I’ve never seen a black fox. That must have been amazing! With all of your experiences, I can see why you’d miss being there. Memory is an enormous gift, one that we can revisit often and whenever we wish. I think that’s why I’ve watched this video about 20 times now. And when I’m not watching, I still go there in my head. I’m sure you do that plenty too. 🙂

  6. I’m sorry about your hands, but thanks for the lovely post about winter wildlife and the beauty of nature. Best wishes for health and happiness.

  7. What an amazing amazing yard. It must be so wonderful to be able to feel close to nature like that. When times are tough here, I always love to look to nature. Animals have such a remarkable way of pushing forward and making their lives work, no matter what adversity may fall their way. I admire that greatly. I wish I could emulate them a little better.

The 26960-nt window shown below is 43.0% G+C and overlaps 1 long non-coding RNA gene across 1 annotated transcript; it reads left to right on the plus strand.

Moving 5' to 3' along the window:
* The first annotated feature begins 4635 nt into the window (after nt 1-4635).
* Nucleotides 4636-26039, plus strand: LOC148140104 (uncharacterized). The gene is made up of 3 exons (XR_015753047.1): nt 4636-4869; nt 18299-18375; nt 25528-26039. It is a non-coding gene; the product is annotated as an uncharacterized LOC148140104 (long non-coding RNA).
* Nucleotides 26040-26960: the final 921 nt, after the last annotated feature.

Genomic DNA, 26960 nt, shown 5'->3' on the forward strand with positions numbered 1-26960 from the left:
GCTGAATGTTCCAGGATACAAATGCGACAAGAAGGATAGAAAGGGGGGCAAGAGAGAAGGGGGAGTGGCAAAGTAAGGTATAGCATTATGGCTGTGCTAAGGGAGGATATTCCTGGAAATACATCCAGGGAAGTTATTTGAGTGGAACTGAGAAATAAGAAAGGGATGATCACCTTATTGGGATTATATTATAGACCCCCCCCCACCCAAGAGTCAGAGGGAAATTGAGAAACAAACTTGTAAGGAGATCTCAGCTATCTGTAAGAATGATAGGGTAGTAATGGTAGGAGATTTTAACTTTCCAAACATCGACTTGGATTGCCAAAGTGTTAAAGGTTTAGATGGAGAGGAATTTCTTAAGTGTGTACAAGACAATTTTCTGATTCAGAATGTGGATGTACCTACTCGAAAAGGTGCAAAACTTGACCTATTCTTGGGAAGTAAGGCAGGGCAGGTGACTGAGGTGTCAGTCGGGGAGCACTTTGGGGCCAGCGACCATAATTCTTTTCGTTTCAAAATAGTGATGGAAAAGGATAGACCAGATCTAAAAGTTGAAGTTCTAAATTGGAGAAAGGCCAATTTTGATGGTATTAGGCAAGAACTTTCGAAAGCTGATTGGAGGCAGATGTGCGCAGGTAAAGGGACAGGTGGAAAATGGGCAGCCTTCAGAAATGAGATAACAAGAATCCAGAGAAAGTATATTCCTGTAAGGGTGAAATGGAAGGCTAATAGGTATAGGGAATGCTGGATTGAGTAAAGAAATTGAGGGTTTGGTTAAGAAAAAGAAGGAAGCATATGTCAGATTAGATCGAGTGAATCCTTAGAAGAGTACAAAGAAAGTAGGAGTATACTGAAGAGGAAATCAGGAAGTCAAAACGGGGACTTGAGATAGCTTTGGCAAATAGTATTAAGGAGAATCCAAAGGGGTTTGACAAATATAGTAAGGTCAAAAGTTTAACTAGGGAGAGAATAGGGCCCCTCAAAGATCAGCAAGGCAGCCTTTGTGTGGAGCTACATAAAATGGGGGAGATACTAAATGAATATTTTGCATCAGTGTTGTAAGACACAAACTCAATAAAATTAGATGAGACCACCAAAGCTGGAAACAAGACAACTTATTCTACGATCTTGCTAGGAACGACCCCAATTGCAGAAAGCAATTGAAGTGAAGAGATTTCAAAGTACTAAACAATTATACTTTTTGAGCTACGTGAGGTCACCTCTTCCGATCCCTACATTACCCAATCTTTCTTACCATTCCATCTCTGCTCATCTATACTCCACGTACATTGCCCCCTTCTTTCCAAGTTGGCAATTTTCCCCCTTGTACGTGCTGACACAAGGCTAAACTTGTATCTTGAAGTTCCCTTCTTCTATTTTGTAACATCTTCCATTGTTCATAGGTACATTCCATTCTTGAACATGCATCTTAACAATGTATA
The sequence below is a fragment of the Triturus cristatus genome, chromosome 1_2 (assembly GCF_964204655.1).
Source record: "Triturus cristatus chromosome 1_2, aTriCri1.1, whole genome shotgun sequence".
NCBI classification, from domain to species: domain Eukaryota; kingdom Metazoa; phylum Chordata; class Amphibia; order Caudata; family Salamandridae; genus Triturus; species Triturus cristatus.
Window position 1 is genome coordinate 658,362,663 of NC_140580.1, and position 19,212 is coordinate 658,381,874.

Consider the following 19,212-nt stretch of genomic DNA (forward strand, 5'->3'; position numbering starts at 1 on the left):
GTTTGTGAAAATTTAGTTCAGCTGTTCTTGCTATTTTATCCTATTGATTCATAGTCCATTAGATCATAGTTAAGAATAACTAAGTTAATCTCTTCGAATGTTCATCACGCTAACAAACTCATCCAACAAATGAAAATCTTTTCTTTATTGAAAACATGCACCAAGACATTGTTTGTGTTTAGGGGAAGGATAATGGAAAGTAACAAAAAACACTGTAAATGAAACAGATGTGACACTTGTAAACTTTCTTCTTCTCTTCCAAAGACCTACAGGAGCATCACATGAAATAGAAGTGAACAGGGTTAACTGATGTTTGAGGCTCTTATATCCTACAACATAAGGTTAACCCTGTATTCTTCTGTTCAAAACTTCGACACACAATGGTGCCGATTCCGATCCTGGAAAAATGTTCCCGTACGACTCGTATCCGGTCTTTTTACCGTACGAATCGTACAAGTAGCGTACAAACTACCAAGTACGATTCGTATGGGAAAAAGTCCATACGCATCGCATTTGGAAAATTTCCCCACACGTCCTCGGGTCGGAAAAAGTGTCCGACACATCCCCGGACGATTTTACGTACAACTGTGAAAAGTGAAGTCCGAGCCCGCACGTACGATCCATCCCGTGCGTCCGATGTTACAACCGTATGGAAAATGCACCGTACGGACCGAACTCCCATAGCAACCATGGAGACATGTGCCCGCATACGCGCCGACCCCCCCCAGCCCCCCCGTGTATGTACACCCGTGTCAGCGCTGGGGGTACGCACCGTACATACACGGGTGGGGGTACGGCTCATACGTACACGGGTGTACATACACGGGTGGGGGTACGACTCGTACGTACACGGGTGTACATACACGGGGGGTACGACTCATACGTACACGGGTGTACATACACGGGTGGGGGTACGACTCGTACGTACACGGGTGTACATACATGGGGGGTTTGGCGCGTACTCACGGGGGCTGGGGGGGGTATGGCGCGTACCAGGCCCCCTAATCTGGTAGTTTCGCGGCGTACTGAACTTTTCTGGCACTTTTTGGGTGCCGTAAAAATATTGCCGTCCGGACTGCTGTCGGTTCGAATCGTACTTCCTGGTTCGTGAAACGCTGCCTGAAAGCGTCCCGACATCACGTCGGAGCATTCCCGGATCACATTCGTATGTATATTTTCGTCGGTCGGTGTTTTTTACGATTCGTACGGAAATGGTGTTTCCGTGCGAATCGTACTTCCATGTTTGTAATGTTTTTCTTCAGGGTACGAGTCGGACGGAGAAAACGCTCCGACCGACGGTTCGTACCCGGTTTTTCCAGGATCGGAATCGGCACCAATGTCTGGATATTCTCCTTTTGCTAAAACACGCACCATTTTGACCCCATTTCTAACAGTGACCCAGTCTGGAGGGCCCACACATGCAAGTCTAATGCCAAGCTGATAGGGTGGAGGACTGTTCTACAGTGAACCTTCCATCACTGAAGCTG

• I know what you mean about searching out nature in tough times. The animals sure do teach us a great deal about moving forward. I guess that little porcupine letting the snow roll off her back is to be taken literally. I could stand to learn from that too.

  8. How cool that the animals all showed up on your birthday – I’m glad they got the invitations. The Wildlife Postal System can be so unpredictable. =D

    • You are so thoughtful, Amy! Thanks for arranging that! Can you order up the weather too? My, you’re so talented. But I knew that. It’s what drew me to you, my friend. 🙂